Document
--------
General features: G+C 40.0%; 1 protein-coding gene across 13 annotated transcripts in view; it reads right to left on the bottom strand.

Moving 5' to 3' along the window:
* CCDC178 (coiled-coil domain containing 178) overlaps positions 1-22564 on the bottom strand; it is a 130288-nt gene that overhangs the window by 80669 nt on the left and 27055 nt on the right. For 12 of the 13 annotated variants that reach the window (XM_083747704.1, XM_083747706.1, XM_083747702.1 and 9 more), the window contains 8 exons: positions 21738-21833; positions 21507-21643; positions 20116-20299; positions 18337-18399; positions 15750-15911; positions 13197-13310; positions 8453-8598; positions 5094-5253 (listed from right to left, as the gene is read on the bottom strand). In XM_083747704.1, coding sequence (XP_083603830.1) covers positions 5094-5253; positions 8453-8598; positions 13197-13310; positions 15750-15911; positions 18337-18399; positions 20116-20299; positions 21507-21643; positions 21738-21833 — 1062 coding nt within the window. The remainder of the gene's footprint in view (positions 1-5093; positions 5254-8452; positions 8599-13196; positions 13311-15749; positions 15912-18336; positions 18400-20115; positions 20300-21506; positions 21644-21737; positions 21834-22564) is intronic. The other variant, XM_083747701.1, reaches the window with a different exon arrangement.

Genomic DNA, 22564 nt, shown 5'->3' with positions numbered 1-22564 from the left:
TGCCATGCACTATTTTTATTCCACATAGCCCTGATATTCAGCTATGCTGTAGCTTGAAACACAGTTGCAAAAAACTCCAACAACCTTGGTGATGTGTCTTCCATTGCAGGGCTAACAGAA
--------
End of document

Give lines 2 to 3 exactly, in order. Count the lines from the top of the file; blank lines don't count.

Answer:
Moving 5' to 3' along the window:
* CCDC178 (coiled-coil domain containing 178) overlaps positions 1-22564 on the bottom strand; it is a 130288-nt gene that overhangs the window by 80669 nt on the left and 27055 nt on the right. For 12 of the 13 annotated variants that reach the window (XM_083747704.1, XM_083747706.1, XM_083747702.1 and 9 more), the window contains 8 exons: positions 21738-21833; positions 21507-21643; positions 20116-20299; positions 18337-18399; positions 15750-15911; positions 13197-13310; positions 8453-8598; positions 5094-5253 (listed from right to left, as the gene is read on the bottom strand). In XM_083747704.1, coding sequence (XP_083603830.1) covers positions 5094-5253; positions 8453-8598; positions 13197-13310; positions 15750-15911; positions 18337-18399; positions 20116-20299; positions 21507-21643; positions 21738-21833 — 1062 coding nt within the window. The remainder of the gene's footprint in view (positions 1-5093; positions 5254-8452; positions 8599-13196; positions 13311-15749; positions 15912-18336; positions 18400-20115; positions 20300-21506; positions 21644-21737; positions 21834-22564) is intronic. The other variant, XM_083747701.1, reaches the window with a different exon arrangement.